That aside, Ted has taken the Lee Greenwood route and is Proud to be a Baptist American. He is shortsighted on what actual history books say. Presupposing that every religious group from John the Baptist onward that immersed disciples was a Baptist is just ignorance of the reality. Ted’s type of Baptist didn’t exist in the 1st century and sure didn’t exist in the 18th century. He ignores the reality that Baptists didn’t invent democracy in church polity, they stole it from congregationalists , Mennonites, and separatists.

    His errant view of landmarkism’s church definition demands that what is in his mind is the true church be the center of all things historical.
    The road to this view is not short and one doesn’t come to it by accident. There are many inaccuracies that culminate into this Baptist bride mentality.
    Another christoryian, but still aberrant historian, is David Barton, who rewrites colonial history. He just isn’t so into Baptists.

    1. What are you even talking about? This is the 2nd comment by you in the last week in which you fail to grasp the concept that SFL is not a serious news site. Instead of being so critical of Darrell’s writings and the commenters, who by the way help make SFL what it is but somehow you miss that point, let’s say you start a blog. Come back here and post a link. Then we can see how much “luster” you can bring to the table for discussion.

    2. “Ted is a good guy.”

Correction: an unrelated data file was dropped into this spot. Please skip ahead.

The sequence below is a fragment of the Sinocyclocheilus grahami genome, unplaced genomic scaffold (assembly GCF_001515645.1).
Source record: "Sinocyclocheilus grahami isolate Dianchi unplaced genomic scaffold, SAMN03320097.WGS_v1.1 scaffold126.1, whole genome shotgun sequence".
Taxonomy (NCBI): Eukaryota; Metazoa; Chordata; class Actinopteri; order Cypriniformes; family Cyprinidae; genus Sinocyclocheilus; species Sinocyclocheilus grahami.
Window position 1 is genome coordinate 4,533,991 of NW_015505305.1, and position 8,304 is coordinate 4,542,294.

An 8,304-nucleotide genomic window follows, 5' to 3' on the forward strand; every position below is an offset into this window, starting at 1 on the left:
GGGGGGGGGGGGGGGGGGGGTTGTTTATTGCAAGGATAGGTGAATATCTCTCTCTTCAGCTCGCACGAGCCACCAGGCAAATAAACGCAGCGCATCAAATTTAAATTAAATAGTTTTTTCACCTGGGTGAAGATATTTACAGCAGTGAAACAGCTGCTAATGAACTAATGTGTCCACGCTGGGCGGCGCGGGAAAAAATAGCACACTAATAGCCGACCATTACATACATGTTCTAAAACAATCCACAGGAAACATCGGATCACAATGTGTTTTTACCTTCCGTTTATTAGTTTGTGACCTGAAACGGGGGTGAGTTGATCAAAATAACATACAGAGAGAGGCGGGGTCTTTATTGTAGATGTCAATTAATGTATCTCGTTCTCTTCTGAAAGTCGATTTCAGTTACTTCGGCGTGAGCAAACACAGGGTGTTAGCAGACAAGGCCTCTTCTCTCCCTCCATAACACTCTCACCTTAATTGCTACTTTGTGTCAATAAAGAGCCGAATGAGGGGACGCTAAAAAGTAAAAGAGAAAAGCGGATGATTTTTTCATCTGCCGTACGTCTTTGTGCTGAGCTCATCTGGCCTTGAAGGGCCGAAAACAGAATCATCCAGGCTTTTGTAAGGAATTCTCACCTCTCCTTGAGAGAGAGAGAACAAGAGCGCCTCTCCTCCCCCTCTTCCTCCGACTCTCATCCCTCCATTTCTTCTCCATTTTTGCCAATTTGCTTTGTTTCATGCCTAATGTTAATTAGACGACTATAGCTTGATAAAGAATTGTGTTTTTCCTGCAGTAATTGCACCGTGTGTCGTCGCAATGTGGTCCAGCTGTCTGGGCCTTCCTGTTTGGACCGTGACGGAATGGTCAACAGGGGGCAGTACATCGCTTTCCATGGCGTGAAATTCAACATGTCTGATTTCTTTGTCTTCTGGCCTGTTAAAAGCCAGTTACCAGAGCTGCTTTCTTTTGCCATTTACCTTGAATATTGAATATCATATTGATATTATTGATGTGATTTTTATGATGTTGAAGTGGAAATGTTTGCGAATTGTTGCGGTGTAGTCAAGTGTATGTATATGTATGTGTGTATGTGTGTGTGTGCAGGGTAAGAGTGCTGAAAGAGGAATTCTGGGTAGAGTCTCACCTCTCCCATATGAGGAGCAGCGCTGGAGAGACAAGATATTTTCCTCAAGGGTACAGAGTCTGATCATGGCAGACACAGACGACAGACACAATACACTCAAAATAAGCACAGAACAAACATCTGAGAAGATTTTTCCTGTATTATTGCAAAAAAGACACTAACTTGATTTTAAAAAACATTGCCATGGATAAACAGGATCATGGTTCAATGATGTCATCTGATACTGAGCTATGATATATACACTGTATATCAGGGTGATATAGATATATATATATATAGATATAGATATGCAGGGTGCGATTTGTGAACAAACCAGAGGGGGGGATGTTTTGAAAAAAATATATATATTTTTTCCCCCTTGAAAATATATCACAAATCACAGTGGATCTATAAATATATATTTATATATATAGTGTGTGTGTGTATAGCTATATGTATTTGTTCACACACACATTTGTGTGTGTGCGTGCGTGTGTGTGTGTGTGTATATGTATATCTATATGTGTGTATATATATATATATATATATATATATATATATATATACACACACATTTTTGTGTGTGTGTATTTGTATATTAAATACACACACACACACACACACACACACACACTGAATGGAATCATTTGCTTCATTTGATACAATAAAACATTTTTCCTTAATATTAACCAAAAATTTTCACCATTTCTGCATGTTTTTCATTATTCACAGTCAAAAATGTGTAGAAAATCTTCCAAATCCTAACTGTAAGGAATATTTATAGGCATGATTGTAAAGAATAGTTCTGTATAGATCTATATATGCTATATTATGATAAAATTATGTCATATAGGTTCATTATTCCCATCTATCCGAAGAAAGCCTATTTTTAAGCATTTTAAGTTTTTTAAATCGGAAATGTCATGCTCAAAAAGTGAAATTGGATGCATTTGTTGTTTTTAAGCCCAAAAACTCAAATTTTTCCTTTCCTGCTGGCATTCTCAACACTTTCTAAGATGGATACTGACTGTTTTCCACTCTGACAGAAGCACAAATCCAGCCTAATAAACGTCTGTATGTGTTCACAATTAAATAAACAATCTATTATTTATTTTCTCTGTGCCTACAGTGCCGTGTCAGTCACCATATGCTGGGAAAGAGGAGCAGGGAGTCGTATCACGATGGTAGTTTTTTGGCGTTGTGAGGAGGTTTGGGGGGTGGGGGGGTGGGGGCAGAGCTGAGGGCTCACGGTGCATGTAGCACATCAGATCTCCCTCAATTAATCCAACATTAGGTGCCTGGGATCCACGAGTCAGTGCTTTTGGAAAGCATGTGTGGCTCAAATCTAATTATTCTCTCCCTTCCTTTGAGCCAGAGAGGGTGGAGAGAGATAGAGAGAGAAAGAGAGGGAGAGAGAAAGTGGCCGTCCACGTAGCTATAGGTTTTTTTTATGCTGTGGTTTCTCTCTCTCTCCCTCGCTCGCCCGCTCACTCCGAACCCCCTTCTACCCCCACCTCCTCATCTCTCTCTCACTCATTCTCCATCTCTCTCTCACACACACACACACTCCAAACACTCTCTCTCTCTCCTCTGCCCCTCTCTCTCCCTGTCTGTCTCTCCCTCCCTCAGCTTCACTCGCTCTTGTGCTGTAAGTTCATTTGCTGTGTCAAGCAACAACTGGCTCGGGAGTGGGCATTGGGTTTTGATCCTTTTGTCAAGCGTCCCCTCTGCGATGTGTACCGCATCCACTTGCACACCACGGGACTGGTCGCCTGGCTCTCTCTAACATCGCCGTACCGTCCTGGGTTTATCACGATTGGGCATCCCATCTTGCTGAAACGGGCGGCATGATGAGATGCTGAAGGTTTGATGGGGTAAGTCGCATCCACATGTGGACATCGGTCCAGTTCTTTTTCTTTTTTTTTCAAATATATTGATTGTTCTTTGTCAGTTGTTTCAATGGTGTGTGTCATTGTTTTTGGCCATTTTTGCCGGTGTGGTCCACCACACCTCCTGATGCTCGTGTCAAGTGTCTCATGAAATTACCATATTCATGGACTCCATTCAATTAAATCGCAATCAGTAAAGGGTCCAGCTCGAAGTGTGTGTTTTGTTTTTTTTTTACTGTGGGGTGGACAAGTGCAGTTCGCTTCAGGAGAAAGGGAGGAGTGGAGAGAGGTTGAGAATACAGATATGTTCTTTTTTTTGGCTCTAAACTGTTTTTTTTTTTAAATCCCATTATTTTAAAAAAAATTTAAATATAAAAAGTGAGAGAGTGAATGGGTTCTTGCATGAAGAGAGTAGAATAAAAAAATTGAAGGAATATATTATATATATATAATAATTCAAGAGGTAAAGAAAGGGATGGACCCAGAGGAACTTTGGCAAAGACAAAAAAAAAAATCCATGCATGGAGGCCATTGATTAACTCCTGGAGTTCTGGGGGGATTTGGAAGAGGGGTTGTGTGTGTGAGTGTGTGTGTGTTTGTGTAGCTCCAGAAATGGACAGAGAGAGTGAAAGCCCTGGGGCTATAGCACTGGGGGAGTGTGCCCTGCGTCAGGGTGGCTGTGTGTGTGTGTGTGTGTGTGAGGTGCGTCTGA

You say it much like what people here in the South say “he’s a good old boy.”

      Yes, George was convicted for making meth. A pity. He’s a good old boy.”

      No, his fourth wife got a restraining order against him. He had 3 rifles in his trunk and 1200 rounds of ammunition, including armor-piercing rounds. Oh, and 3 kilos of cocaine. But he’s such a good old boy. Never harmed a soul, don’tcha know.

      Yeah, he has all of his facts wrong, deliberately ignores evidence against his reasoning, he has theological holes you could rice a Mac truck through, and demands that whatever happens to PPP into his mind be regarded as absolute Truth. But he’s a good guy.

      1. Have you ever used a potato ricer? I am picturing pushing a Mac truck through one of those.

      2. The South Texas version of “a good old boy/gal” is “he/she is buena gente.”

        A few years ago, one of our county commissioners was arrested for human trafficking, fraud, and embezzling (she subsequently pleaded guilty to many of these charges, and then said on the courthouse steps that she had been vindicated). At a public event around that time, I heard a woman say, “I know Sylvia is having a little legal problem, but she’s buena gente.”